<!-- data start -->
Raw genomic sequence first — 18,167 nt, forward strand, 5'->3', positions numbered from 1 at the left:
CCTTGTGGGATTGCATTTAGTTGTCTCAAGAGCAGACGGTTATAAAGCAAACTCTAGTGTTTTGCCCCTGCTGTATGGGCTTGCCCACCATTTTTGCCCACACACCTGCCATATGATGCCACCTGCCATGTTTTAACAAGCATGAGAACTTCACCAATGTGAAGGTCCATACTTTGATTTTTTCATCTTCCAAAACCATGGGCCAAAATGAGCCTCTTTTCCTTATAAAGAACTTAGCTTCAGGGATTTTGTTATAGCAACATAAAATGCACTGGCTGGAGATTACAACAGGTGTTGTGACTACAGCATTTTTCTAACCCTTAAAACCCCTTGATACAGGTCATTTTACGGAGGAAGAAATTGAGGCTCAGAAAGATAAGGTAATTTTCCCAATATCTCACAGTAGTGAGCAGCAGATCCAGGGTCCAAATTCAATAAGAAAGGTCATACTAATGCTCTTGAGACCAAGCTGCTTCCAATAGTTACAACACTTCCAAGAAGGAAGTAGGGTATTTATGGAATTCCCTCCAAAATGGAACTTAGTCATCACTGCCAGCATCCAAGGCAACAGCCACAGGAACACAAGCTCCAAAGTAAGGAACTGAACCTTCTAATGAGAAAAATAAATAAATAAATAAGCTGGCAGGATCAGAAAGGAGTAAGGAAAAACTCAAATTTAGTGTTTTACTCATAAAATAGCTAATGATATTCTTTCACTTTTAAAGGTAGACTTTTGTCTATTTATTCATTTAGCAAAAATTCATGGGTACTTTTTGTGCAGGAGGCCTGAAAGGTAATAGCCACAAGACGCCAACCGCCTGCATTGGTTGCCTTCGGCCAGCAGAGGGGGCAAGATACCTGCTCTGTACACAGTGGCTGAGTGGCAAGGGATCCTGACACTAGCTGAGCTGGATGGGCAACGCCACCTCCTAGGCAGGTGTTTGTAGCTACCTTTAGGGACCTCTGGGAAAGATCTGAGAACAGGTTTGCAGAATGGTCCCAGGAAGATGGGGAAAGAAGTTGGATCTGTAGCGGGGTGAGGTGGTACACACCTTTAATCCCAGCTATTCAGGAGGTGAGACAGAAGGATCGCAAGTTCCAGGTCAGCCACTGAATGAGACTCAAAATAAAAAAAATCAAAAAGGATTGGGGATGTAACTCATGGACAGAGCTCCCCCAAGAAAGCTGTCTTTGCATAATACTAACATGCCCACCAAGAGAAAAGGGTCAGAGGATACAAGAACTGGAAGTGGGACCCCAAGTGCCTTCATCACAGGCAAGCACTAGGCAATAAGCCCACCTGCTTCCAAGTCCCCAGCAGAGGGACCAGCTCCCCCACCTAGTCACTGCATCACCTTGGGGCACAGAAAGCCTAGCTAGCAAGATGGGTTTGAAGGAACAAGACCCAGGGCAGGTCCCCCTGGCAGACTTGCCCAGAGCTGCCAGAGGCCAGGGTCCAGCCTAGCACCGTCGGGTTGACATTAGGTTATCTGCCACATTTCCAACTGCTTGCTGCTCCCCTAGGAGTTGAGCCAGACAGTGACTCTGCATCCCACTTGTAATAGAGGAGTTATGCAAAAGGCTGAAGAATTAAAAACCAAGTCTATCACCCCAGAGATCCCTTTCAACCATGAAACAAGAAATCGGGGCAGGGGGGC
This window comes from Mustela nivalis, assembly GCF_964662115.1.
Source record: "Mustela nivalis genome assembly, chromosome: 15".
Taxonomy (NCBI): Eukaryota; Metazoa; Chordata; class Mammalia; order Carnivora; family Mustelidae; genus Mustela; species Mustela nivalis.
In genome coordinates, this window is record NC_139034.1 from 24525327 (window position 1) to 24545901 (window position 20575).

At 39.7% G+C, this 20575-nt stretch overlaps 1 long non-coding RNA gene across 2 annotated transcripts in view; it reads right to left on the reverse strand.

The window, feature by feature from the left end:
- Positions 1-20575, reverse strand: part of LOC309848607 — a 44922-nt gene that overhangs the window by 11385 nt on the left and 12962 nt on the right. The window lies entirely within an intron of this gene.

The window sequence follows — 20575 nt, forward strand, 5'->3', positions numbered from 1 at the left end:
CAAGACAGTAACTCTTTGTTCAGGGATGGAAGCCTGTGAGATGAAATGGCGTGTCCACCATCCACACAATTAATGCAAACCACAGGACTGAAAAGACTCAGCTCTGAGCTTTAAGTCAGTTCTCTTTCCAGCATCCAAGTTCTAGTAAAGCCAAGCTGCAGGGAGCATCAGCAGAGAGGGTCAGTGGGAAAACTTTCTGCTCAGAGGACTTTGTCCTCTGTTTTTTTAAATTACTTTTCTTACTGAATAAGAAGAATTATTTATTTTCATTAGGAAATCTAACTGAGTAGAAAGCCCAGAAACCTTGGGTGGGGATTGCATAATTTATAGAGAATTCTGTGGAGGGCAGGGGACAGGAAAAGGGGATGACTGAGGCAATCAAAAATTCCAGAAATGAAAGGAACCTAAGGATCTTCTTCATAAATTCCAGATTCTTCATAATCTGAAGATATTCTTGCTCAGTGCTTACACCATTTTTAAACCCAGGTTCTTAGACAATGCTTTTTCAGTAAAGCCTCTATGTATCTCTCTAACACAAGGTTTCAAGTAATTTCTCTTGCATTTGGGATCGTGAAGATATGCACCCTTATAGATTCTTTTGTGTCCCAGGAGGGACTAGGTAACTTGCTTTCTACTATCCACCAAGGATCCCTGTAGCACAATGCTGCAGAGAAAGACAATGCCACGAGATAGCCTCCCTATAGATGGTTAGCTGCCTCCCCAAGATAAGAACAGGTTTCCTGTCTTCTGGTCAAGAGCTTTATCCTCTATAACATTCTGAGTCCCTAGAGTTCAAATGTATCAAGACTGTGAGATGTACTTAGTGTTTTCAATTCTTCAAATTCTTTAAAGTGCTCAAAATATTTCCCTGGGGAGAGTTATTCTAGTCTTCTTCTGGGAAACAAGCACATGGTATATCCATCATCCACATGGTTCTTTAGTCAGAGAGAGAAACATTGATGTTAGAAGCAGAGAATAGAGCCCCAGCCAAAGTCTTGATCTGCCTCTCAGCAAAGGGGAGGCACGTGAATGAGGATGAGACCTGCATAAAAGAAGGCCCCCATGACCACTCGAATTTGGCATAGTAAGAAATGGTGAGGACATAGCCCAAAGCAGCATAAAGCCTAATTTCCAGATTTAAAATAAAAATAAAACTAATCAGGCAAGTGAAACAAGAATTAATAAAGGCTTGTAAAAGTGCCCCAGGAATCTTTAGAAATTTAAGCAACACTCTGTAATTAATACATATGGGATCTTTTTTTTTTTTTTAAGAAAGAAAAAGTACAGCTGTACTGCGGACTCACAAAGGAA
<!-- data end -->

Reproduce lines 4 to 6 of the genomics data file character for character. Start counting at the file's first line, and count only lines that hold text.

Source record: "Mustela nivalis genome assembly, chromosome: 15".
Taxonomy (NCBI): Eukaryota; Metazoa; Chordata; class Mammalia; order Carnivora; family Mustelidae; genus Mustela; species Mustela nivalis.
In genome coordinates, this window is record NC_139034.1 from 24525327 (window position 1) to 24545901 (window position 20575).